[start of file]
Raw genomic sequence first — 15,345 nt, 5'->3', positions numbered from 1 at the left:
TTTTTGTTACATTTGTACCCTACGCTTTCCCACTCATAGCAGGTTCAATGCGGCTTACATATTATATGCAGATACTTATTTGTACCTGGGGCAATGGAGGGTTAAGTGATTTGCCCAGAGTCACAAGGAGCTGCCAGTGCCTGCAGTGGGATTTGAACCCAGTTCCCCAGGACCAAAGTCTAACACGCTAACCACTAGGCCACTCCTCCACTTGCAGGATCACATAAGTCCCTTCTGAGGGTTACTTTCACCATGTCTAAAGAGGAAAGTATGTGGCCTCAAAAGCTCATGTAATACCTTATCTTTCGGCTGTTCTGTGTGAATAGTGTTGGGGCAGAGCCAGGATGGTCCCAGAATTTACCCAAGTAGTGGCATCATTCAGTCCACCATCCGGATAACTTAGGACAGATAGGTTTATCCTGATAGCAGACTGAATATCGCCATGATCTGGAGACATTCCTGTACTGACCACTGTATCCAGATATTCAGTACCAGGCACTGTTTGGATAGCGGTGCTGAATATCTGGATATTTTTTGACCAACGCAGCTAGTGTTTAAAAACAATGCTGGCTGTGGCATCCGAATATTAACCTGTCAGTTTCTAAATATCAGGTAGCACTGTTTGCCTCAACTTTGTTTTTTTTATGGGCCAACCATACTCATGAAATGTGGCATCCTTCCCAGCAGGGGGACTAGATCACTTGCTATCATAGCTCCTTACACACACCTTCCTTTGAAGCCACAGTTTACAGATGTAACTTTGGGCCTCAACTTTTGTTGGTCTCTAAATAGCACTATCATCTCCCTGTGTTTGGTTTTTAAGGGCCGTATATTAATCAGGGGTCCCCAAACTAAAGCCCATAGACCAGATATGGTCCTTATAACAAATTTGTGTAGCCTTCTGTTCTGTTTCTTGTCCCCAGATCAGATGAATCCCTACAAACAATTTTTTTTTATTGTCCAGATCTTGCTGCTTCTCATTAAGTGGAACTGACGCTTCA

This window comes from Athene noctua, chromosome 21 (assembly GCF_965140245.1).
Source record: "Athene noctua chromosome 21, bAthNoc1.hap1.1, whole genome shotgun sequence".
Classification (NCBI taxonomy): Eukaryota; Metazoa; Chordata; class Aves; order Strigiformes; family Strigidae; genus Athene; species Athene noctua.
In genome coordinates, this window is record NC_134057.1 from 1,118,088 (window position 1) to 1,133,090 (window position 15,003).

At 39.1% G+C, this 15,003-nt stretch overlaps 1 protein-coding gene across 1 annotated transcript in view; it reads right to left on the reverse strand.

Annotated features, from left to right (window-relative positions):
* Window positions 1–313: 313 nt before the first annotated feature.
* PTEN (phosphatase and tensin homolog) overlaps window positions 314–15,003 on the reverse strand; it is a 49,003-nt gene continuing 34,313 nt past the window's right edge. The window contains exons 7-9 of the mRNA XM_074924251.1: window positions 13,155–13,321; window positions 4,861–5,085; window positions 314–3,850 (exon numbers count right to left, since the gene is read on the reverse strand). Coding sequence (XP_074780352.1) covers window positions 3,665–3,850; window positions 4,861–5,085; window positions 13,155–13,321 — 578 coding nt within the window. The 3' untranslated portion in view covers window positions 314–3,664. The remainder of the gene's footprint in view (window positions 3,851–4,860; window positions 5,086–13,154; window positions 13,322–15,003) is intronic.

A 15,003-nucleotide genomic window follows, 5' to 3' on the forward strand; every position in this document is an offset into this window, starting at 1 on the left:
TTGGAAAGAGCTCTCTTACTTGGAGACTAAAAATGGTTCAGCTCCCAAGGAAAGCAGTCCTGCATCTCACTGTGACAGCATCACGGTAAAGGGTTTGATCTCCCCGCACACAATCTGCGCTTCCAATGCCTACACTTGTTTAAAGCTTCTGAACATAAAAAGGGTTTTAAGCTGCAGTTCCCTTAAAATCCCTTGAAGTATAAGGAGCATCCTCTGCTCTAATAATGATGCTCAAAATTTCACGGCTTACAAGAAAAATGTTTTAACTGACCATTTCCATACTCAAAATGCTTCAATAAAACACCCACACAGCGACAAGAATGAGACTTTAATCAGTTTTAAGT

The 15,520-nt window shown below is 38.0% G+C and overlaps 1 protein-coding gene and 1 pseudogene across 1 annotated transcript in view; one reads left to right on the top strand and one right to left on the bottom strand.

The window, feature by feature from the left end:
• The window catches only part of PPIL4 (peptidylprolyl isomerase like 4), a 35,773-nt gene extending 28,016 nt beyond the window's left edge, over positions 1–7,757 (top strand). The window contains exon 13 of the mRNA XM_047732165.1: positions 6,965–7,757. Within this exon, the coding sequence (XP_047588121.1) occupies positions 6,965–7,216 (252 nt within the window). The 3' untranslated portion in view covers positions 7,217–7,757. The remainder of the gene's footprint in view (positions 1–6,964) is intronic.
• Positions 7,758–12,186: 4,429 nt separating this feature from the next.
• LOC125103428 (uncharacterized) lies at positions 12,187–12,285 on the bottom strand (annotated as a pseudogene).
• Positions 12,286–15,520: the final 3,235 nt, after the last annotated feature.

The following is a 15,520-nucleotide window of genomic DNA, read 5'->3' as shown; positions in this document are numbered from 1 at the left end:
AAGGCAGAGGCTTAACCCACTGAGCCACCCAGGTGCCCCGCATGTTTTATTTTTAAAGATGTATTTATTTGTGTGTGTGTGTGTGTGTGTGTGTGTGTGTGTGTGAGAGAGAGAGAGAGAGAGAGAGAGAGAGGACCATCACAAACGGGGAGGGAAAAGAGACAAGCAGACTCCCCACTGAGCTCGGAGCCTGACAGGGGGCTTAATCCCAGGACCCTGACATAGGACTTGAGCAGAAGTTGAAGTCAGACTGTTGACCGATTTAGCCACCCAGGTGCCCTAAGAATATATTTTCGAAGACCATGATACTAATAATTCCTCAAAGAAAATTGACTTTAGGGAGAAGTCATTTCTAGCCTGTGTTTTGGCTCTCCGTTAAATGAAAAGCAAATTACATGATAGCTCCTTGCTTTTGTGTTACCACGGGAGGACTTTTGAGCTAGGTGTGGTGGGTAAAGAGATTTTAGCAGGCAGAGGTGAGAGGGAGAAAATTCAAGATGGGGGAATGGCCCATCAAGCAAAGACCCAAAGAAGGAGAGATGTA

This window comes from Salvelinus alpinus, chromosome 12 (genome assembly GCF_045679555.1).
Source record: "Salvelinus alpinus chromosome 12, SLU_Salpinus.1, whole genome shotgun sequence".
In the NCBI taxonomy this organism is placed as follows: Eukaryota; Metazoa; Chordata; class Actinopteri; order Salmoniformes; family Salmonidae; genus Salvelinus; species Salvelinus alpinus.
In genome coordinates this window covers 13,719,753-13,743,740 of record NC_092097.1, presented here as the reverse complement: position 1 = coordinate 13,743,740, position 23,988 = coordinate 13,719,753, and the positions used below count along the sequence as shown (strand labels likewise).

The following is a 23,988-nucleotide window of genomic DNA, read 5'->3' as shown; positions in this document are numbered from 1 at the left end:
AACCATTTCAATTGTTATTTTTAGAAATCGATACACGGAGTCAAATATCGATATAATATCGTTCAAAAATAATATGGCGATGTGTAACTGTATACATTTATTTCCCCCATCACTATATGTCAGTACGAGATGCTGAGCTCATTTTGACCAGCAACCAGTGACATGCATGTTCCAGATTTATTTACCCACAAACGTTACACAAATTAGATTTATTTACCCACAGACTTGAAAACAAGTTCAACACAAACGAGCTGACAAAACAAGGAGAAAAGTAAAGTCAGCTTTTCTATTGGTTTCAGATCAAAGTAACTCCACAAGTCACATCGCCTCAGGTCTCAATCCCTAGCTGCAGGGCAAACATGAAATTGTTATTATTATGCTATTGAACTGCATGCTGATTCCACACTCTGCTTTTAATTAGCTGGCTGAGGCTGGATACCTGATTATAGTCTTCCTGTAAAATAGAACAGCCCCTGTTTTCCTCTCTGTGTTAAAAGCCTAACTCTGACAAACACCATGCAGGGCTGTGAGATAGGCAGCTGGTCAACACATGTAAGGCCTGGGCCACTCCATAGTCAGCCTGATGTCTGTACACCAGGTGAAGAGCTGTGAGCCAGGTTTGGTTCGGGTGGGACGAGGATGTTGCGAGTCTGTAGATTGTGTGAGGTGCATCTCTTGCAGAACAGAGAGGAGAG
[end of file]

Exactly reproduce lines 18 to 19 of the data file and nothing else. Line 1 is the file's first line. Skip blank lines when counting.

• Positions 12,286–15,520: the final 3,235 nt, after the last annotated feature.

The following is a 15,520-nucleotide window of genomic DNA, read 5'->3' as shown; positions in this document are numbered from 1 at the left end: